Sr. Brenda

I’m a “Dub”,  the youngest of six – three brothers and two sisters.  As I came after the three boys I think there was relief when the next was a girl! My two sisters by now teenagers cherished their little sister. I remember even going on dates with them. What the boy friends thought I’m not too sure but I enjoyed the “date”!

brenda dancer

This photo was in the daily paper
taken after a concert

My schooling was first with the Sisters of Mercy (Drimnagh) and later with the Holy Faith Sisters (The Coombe). Irish dancing was a big part of my childhood. Having been “spotted” by the famous Lily Comerford in the school class I was invited to join her school of dancing which was then in Parnell Square. Not much more than four at the time I took it all in my stride. Soon there was much more than the usual class. Her dancers were always in demand and we regularly danced in the Olympia, The Gresham Hotel and for TV. With the money we were paid for some of these venues we saved for our annual trip to the Continent to attend a Folk Dance Festival. From the age of twelve a group of anything up to twenty (boys and girls) would go to France, Belgium, Holland and Germany. It was a magical time for us. Sometimes we stayed with local families or in a hotel but the best time of all was when we were in a boarding school with the teams from all over Europe. Making friends was the highlight .  Anyone with a smattering of French or German was in great demand. Besides  the dancing Lily Comerford had an impact on my spiritual development. Deeply religious herself she made sure we attended mass. And if possible when in France we made the trip to Lourdes. When in Paris besides seeing the usual sights she made sure we went to the Rue de Bac – place of St Catherine Laboure. As a teenager I was impressed.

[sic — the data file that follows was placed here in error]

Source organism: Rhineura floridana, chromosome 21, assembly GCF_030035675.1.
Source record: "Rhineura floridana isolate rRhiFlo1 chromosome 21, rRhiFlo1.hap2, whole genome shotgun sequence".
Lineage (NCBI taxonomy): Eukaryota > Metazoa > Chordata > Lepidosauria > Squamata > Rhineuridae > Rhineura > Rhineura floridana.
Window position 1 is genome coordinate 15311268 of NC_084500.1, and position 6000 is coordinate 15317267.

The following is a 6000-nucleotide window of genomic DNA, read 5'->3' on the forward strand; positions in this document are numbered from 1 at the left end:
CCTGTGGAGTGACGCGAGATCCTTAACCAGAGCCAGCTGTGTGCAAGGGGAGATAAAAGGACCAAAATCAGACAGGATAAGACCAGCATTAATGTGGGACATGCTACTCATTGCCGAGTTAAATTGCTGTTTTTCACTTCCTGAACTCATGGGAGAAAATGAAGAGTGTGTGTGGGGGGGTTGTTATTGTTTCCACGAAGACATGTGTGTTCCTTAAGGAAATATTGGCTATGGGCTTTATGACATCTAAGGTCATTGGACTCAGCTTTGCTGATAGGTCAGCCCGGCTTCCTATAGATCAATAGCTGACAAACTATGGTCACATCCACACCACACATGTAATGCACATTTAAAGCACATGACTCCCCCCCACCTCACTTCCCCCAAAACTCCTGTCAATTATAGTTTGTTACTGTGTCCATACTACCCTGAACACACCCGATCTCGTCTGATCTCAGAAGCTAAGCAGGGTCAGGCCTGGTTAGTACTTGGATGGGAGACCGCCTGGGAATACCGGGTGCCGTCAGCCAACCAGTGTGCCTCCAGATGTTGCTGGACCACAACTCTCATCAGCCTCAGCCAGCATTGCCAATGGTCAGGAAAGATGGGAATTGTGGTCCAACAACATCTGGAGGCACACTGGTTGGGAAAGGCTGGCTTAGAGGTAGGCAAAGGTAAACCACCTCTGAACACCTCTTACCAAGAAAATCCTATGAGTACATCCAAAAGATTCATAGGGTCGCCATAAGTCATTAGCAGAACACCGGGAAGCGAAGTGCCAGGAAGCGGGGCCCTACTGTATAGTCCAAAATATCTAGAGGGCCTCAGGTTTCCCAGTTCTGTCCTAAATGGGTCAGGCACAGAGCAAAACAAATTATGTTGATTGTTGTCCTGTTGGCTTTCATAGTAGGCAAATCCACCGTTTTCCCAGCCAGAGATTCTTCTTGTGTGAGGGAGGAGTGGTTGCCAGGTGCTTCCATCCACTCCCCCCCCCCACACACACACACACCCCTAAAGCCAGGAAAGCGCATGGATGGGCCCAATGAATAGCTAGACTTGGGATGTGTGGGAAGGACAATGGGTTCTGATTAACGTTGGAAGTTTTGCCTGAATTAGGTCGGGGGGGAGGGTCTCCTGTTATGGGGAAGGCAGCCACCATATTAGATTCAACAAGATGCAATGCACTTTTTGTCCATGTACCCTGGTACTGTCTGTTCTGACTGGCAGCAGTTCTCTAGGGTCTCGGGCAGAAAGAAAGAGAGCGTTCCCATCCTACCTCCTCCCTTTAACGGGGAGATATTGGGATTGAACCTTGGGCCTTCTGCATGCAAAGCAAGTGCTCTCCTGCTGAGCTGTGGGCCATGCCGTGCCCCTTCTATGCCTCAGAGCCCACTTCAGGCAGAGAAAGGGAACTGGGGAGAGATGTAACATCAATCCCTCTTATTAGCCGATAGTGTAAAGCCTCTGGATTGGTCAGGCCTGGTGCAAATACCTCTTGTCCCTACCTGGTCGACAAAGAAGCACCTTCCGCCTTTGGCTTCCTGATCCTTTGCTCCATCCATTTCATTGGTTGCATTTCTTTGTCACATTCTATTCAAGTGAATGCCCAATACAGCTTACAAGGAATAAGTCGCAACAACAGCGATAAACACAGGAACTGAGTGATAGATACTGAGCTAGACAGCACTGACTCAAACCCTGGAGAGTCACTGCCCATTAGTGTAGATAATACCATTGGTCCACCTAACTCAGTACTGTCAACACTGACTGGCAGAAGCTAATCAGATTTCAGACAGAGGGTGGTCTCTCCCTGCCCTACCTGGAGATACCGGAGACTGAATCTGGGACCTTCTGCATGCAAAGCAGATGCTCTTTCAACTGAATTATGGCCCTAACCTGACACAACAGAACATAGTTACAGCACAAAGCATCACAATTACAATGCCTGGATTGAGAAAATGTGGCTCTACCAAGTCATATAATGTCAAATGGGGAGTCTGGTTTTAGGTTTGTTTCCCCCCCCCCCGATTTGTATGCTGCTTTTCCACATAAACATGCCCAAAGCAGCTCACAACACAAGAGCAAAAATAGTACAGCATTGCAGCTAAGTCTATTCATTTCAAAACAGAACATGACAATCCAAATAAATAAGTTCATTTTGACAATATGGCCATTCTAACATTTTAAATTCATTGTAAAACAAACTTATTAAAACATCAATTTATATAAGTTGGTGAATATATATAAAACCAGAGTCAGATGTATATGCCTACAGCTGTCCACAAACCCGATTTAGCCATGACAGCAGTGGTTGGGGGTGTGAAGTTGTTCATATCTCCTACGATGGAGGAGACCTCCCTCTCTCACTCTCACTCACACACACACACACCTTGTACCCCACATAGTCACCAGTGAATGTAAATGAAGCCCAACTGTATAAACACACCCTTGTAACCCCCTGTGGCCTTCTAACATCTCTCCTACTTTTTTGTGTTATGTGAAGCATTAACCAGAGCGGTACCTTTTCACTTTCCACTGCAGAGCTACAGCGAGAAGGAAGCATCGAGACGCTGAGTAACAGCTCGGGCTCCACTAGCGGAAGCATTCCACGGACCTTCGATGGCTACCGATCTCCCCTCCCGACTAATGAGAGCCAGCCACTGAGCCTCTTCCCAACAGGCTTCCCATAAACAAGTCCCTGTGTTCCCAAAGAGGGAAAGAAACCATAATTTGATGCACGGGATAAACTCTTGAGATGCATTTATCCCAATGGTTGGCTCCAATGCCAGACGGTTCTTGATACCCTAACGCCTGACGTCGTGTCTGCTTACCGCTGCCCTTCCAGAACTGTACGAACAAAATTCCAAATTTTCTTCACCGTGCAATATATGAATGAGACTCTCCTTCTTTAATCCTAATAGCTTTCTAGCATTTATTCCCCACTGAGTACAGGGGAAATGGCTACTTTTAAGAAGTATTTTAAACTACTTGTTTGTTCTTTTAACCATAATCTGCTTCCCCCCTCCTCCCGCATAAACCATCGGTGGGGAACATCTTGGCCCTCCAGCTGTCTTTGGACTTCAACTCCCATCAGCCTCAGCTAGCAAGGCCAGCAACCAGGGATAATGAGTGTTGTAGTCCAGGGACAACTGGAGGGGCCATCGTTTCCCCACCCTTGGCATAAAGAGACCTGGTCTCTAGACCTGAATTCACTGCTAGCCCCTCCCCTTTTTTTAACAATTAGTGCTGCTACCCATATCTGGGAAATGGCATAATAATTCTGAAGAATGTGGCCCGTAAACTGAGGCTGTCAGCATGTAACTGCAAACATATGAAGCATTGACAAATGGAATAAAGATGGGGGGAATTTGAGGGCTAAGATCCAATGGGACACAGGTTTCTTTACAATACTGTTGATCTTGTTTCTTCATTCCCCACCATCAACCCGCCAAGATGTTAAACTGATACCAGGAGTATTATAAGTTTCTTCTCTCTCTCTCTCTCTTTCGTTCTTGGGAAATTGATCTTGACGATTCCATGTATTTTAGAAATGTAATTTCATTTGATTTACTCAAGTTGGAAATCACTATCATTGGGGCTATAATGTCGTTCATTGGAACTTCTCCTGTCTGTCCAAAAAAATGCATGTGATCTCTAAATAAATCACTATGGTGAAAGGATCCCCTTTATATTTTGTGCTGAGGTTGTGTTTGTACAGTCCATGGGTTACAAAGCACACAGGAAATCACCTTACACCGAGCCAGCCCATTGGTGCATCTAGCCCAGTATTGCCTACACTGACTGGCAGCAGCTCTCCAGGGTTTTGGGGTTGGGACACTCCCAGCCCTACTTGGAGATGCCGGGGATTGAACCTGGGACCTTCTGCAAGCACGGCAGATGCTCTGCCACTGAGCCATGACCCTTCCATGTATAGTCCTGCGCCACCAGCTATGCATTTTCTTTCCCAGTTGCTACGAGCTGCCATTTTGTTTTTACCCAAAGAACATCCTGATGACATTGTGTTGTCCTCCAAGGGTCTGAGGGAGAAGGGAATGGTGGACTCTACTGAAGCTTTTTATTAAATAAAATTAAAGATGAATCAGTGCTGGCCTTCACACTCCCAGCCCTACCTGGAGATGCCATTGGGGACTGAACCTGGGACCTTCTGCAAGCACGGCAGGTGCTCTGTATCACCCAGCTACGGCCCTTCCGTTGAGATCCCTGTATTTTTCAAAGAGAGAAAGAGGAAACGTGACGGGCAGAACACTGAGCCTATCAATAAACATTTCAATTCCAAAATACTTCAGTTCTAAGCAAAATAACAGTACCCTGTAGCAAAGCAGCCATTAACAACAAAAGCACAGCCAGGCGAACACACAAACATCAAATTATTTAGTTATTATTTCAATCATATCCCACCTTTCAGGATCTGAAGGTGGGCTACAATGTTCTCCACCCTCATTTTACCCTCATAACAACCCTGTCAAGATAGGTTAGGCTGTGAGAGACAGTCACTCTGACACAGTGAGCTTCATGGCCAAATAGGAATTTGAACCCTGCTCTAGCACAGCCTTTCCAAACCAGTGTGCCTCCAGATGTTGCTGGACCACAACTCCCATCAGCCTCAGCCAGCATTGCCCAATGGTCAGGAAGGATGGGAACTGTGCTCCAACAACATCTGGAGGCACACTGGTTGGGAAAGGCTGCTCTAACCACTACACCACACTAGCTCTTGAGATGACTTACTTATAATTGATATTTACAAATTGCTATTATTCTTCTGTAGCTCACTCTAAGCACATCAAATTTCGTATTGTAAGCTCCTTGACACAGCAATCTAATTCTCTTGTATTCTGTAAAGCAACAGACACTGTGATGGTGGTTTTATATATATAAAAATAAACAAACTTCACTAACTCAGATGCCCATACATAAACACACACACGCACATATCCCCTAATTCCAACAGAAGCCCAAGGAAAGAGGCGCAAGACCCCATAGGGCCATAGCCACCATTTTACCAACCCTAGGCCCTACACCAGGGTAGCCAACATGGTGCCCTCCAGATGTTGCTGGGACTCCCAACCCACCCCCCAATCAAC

My teenage years were pretty typical – though I practised my faith, my belief was suspended for about three years. In sixth year I recommitted and since then have not wavered. Strange to say I visualised myself as eventually being a nun! I visited a Carmelite Monastery in Dublin and would have entered if they accepted me. Being sixteen they advised I wait a while. As this did not agree with my plans I entered with the active Sisters I was in school with – the Holy Faith Sisters. Then teaching was their main work. I was happy with my seven companions so happy that I continually avoided the persistent call to the contemplative life. Eventually when twenty two I spoke to superiors and spiritual director. This time I visited New Ross Carmel and fell in love with it immediately. They agreed to accept me but this time I had to wait and finish my teacher training course. The Lord had the last word.

…to be continued